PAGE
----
Mark: Yeah. I agree, and so that's very intuitive, actually. There's a great book called Getting to Yes, written by Roger Fisher and William Ury, and they talk about separating the people from the problem and not making it personal, and really focusing on interest-based negotiation versus positional-based negotiation, and not letting your emotion drive the negotiation itself. Like you said, you're here to solve the problem, so focus on the problem and focus on developing a solution to the problem as opposed to trying to fix the people that are involved in that negotiation process, so that's great.
Dr. Natalia W.: Yeah, which you never win.
Mark: Okay. So, along the way ... I mean, we've talked about a couple of the failures that you may have had. You've had a very successful career. If you were gonna give any advice to your 30-year-old self on negotiation or business, what would it be?
Dr. Natalia W.: So funny that you ask this question, because I recently worked on the optimization of my webpage, and I was wondering what it is that people type into Google, and the most searched keyword term is "Think Natalia age". I was like, what? So, people want to know what my age is? So, with your question, you actually gave them a hint that I might be older than 30, might. Jokes aside. So, what kind of advice? It is not rocket science. I used to be so afraid of negotiation and of sales and of all of that, and I always thought that I'm not born for this and there are people who are experts, and I don't know, I'm just not talented in that area. To be very honest, it's like everything else in life. Read a book. Get a mentor. Train it as often as you can. Do it until you have to do it, and at a certain stage hire an expert to do that for you.
Mark: Yep. Great advice. I think so many people are afraid of sales. They're afraid of negotiation because they feel like they don't have the ability, and like you say, we all start off at a point where we don't have ability. Right? I mean, you started off at a point where your natural talents coincided with your ability, and you knew that you had to develop a certain ability in personal branding, and so you did that, and so you developed and you grew into that area, and the same thing goes for negotiation. If you want to get great in negotiation, it's not something that only a few select people are born to do. It can be taught, and it can be learned, and it's so important that people realize that they don't have to be the person who's not great at negotiation, and the same goes for personal branding. Right?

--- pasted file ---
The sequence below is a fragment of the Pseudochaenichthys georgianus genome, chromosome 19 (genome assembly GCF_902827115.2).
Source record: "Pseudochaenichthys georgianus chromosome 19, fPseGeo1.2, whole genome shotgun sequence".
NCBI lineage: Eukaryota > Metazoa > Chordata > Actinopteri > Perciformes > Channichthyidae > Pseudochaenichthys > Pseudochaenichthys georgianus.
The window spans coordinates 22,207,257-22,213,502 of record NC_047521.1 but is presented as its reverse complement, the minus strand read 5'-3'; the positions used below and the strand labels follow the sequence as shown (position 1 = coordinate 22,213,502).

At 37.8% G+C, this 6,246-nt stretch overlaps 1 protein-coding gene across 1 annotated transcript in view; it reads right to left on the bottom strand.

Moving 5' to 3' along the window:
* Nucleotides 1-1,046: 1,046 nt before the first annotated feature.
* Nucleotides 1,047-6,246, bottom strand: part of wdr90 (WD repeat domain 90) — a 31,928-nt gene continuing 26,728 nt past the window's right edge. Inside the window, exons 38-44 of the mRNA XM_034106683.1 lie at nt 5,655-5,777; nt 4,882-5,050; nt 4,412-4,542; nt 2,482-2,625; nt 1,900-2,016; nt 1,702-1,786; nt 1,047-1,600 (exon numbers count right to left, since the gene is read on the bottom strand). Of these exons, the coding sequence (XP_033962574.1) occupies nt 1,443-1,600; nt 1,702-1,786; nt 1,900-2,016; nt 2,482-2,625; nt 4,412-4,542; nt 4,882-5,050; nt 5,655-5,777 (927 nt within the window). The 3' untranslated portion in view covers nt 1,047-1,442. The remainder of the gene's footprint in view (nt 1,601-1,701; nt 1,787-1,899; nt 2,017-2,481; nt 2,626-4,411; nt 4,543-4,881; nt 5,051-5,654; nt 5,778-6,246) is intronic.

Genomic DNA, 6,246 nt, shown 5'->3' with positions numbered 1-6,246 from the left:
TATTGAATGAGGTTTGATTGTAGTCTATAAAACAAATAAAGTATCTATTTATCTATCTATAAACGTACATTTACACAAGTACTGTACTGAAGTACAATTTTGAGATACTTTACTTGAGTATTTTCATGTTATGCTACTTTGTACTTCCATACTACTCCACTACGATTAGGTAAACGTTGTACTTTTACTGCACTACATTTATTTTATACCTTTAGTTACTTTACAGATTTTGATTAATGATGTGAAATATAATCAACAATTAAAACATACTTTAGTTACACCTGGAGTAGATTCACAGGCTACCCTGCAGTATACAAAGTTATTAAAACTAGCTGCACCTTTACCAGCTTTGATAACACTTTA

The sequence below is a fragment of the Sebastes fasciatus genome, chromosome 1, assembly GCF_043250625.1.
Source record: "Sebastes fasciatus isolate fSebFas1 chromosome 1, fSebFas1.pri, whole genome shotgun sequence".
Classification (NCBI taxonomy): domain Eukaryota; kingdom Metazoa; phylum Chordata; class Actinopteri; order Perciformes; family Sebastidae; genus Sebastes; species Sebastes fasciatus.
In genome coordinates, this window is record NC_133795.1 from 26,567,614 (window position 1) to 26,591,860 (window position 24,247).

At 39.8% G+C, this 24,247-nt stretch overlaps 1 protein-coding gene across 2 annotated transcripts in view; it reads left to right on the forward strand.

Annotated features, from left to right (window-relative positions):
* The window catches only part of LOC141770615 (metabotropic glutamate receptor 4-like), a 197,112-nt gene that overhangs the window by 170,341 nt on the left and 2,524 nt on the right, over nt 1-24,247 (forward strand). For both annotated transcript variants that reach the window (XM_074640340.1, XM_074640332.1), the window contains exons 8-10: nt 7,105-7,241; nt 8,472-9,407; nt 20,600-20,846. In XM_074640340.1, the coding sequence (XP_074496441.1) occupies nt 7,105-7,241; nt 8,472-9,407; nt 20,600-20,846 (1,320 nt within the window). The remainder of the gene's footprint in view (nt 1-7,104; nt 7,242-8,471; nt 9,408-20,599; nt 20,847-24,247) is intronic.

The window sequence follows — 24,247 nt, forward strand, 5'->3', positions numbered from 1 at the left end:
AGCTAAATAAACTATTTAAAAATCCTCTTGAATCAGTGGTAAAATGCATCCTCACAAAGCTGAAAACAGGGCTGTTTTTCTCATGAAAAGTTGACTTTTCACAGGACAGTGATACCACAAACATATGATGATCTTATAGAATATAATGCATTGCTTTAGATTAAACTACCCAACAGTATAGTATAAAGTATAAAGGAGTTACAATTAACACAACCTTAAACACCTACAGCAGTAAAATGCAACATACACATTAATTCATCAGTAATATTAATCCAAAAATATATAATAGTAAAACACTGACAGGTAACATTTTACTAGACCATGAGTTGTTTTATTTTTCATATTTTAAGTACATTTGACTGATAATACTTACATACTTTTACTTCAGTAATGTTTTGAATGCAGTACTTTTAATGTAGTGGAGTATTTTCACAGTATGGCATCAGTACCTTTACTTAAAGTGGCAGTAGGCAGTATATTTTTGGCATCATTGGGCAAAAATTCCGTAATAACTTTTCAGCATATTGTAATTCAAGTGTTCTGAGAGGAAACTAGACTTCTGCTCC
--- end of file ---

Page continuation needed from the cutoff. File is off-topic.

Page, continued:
I mean, you can teach personal branding. You can teach someone how to develop a personal brand, and I think it's critical that people get their heads out of this mindset that they can't do it for whatever reason. It's critically important that people realize that you can learn it, you can read it, but as long as you read it and practice it, I think that's the key differentiator. You're not gonna become an expert if you just read the knowledge and then go, oh, that's nice. You actually have to apply it.
Dr. Natalia W.: No, definitely. I mean, write it down if that makes it easier for you. Have that piece of paper next to your laptop or something, and then repeat it five times in the morning, five times during lunchtime, and five times before you go to bed. My services are worth so-and-so much US dollar, or if you want to have a three-months consultation package, the investment is X US dollars, and say that over and over again. Stop smiling. Stop being funny while saying that. Just say it. Say it with self-confidence. Prepare yourself for potential questions.
So, if your monkey mind starts to be on fire and starts to panic, it's like, oh, but what if this, oh, what if that, oh, what if this, oh, oh, my god, and what if that, write all of these what-ifs down, and then find solution. Okay, if this happens, I'll do that. If this happens, I'll do that, and do that as long or until no what-ifs appear in your head, and then observe how chilled and how relaxed and how great you will be in the next negotiation.
Mark: Yep. Totally agree. Excellent, excellent advice. Okay. So, we're coming towards the end of the discussion today, and I gotta tell you, I have had such a wonderful time talking with you about this. I think not enough people pay attention to personal branding and the effect that a strong personal brand can have, and having you on the show today to speak about that and the value of personal branding has been such a treat, so thank you so much.
Dr. Natalia W.: You're most welcome. Thank you. I think I also learned a few very interesting things. Especially the book hints were great. Thanks for that.
Mark: Yeah. You're very welcome, and listen, Natalia. If people want to reach out to you and find out more about what you're doing, how do they do that?
Dr. Natalia W.: Sure. Why don't you go to my social media channels. I'm really, really active on LinkedIn. You will find me under Dr. Natalia Wiechowski, and if you're not so much of a LinkedIn person, then you'll also find me on Facebook or Instagram, @thinknatalia, and if you're more of a reading person, visit my webpage, thinknatalia.com, and you'll get access to over 111 free articles about personal branding, public speaking, and life hacks.
Mark: Awesome, and listeners, just so that you know, as always, I'll be linking out to all of these sites on the website for you, so no worries if you missed those. I'll make sure you have the URLs so you can access that, but again, Natalia, thank you so much for joining me today. I really, really enjoyed it, and hopefully we can do it again sometime soon.
Dr. Natalia W.: Sounds very good. Thanks once again, Mark. Thanks.
Mark: Thanks so much. Buh-bye.
Dr. Natalia W.: Bye.